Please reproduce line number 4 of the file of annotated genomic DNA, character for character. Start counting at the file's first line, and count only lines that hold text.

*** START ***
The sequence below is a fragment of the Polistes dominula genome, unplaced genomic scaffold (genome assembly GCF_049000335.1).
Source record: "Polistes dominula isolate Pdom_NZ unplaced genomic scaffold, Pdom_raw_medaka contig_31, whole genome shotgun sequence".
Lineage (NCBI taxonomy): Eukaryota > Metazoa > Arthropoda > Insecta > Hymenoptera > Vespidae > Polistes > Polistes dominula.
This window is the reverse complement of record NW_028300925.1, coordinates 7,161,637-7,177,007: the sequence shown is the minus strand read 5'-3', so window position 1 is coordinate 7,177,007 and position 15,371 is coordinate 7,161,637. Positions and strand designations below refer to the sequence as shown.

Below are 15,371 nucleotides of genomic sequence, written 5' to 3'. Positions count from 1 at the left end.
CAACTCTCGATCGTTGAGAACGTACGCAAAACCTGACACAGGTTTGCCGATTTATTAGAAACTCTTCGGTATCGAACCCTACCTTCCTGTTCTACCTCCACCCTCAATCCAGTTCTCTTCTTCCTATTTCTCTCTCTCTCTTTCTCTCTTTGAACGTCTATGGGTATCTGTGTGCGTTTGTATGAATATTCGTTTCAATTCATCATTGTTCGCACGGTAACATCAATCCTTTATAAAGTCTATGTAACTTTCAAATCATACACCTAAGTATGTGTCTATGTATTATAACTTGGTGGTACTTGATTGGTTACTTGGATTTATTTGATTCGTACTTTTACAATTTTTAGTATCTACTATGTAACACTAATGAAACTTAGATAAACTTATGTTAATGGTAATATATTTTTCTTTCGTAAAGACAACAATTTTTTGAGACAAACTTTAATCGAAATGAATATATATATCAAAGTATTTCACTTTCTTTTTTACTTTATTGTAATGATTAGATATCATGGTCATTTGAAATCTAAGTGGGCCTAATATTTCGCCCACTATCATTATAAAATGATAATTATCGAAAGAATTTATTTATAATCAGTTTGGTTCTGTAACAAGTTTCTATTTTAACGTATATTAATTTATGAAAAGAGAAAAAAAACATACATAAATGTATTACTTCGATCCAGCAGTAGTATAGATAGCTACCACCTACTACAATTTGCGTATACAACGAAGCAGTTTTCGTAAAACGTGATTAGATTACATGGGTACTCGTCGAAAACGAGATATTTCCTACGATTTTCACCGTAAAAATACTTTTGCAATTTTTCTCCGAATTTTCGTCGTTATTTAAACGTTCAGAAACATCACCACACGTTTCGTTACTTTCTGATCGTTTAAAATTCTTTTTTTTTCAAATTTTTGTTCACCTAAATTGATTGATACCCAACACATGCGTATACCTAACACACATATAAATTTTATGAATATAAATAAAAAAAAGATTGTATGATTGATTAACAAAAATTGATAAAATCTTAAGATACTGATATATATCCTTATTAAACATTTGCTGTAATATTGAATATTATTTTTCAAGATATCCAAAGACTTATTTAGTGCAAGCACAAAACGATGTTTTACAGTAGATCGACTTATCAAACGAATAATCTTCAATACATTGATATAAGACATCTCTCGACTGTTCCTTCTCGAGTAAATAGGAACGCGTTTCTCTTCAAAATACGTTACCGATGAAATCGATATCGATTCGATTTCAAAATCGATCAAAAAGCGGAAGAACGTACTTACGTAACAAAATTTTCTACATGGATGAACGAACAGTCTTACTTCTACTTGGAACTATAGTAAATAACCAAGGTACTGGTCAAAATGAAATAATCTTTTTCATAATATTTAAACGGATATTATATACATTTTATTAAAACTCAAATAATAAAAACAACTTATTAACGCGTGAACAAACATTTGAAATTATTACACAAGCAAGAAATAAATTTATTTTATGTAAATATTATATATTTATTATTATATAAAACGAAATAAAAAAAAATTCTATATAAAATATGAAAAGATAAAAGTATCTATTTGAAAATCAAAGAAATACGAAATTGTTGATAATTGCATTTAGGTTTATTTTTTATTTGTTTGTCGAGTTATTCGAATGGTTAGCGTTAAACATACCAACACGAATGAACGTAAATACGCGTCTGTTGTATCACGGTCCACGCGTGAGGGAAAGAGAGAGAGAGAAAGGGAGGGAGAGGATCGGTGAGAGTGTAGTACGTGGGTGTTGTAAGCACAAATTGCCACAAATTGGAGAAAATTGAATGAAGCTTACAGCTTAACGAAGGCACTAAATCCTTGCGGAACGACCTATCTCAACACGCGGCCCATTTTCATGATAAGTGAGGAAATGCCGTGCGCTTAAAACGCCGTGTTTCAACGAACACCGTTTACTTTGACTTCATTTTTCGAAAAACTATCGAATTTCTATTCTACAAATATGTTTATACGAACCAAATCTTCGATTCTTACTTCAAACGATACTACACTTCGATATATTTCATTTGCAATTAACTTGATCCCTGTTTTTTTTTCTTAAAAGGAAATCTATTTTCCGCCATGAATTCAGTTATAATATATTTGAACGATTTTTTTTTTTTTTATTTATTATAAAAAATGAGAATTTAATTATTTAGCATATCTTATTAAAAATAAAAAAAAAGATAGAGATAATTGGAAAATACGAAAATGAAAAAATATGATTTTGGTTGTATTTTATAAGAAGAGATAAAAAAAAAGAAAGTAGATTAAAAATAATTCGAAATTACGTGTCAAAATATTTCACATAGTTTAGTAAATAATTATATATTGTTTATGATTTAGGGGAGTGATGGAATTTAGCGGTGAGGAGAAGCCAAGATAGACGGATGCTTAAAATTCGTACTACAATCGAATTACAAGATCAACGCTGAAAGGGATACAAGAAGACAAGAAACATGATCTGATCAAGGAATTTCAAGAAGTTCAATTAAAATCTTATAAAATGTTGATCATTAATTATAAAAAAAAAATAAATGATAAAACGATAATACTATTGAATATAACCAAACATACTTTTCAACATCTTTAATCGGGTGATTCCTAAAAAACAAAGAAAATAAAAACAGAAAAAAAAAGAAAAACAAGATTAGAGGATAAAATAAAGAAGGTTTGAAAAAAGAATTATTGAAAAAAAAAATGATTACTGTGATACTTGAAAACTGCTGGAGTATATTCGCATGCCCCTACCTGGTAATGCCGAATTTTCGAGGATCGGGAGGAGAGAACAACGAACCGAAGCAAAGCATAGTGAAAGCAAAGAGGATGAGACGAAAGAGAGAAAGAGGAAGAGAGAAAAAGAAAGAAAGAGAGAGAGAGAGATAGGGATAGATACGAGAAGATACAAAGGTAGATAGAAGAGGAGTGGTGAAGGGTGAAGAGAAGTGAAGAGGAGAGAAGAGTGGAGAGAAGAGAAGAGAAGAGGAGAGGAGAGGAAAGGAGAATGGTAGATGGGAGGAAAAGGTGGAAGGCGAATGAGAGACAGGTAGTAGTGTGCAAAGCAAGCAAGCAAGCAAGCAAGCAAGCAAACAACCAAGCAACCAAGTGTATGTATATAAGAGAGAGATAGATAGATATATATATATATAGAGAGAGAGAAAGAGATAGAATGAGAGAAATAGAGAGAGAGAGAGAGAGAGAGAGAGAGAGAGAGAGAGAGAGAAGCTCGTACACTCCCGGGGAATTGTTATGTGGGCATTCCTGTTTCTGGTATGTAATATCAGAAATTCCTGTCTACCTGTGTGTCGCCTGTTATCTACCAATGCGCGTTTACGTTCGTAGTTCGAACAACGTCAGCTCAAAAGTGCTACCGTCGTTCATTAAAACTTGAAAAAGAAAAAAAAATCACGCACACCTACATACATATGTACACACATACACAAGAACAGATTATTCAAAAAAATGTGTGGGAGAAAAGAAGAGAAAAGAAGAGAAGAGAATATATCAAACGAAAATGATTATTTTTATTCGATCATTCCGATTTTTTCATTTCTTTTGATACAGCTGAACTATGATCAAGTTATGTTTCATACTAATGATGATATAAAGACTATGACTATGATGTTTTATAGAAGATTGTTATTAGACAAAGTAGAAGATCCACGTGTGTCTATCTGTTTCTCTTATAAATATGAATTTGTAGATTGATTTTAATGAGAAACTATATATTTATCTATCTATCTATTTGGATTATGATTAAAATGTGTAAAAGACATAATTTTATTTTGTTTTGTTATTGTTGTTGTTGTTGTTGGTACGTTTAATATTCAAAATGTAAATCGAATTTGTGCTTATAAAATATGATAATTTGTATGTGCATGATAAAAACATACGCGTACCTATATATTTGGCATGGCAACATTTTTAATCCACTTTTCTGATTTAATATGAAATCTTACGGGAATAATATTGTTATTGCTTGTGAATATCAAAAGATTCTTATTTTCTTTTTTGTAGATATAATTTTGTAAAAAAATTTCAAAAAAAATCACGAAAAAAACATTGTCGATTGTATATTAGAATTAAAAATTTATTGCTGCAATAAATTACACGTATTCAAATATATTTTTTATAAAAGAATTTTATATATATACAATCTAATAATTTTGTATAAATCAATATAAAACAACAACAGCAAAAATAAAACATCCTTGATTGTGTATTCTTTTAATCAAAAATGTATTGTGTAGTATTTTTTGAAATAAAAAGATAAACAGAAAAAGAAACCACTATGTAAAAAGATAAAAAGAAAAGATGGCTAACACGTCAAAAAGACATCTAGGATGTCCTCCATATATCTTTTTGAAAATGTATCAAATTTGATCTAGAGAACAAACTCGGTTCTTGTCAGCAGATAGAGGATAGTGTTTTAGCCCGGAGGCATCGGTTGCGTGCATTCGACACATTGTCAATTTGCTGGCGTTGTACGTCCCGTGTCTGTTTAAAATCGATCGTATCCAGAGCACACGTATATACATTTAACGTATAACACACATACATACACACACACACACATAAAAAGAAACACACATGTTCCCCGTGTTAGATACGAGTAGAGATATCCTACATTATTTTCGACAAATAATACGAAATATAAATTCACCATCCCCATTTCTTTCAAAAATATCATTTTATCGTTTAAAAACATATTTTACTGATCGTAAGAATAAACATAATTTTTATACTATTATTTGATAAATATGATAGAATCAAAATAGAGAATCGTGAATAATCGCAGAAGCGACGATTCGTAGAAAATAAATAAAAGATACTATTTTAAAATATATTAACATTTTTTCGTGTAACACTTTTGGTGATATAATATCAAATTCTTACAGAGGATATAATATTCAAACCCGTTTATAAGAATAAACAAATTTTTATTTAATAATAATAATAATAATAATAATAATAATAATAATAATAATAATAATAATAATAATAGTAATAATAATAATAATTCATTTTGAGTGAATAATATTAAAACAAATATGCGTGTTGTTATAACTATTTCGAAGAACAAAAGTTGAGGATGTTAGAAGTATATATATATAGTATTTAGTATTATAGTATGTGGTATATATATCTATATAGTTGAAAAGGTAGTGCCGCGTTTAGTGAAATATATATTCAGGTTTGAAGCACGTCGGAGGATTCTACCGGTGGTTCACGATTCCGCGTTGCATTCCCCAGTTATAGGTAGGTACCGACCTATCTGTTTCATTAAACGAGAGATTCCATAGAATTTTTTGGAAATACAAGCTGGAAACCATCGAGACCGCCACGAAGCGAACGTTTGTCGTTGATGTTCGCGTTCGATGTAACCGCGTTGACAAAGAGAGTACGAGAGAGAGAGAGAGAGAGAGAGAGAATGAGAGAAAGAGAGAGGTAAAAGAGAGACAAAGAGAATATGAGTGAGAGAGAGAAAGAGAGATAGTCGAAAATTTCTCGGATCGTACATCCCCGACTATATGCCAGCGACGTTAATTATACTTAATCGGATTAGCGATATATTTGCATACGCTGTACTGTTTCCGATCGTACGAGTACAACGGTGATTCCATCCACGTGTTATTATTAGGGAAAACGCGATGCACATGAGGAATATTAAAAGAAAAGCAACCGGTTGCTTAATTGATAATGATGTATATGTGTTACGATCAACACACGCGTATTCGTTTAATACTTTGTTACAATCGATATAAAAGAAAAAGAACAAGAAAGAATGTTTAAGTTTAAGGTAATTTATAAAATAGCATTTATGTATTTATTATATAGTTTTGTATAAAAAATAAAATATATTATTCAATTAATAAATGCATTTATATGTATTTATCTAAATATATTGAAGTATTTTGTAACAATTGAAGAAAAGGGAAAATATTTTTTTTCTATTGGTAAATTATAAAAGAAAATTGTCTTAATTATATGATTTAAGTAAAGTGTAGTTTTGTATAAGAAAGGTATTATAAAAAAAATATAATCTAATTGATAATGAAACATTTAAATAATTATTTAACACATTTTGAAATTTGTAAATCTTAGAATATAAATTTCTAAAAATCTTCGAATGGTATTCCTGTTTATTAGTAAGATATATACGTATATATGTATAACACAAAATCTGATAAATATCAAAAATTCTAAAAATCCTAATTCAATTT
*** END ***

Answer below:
This window is the reverse complement of record NW_028300925.1, coordinates 7,161,637-7,177,007: the sequence shown is the minus strand read 5'-3', so window position 1 is coordinate 7,177,007 and position 15,371 is coordinate 7,161,637. Positions and strand designations below refer to the sequence as shown.